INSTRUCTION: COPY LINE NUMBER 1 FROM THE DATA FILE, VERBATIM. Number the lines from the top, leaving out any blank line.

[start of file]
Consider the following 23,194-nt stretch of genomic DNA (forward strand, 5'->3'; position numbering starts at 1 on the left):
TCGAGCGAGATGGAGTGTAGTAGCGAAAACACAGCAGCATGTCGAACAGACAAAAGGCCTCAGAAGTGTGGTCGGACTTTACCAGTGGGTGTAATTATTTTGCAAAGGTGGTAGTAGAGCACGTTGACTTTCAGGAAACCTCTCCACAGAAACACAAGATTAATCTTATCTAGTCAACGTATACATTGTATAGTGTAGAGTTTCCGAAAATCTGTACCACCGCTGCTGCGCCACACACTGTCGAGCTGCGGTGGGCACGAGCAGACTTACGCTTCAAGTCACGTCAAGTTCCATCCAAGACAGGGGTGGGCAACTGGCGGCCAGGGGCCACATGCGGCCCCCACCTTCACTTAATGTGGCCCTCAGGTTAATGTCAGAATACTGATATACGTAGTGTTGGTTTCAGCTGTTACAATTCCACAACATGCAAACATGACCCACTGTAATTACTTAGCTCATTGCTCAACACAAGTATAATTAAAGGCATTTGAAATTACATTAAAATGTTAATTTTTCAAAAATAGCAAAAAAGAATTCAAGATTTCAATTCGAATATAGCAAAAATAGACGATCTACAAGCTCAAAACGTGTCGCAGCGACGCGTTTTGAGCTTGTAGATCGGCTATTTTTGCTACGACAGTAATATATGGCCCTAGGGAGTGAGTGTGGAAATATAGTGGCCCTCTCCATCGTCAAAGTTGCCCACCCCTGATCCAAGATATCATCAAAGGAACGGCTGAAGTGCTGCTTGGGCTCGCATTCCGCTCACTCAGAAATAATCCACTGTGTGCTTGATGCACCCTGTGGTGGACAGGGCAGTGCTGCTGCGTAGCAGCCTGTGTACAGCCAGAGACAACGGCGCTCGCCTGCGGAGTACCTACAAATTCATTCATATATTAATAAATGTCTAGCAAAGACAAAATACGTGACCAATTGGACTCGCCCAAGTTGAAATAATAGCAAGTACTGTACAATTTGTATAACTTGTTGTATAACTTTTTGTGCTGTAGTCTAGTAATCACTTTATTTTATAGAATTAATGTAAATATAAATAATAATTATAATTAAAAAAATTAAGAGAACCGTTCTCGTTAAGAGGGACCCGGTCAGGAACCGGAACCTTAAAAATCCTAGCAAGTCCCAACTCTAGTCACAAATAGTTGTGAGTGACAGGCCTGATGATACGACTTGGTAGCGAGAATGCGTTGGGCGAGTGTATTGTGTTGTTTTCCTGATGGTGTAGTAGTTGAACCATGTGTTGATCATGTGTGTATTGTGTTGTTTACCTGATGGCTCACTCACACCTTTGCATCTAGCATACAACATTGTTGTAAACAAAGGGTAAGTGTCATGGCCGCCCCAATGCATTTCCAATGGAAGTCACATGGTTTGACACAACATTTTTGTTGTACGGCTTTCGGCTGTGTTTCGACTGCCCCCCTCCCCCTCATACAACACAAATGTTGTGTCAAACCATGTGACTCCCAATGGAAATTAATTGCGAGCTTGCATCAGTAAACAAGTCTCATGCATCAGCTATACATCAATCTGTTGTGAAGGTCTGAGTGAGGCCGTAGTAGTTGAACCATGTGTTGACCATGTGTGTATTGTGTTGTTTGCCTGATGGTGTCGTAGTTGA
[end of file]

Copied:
Consider the following 23,194-nt stretch of genomic DNA (forward strand, 5'->3'; position numbering starts at 1 on the left):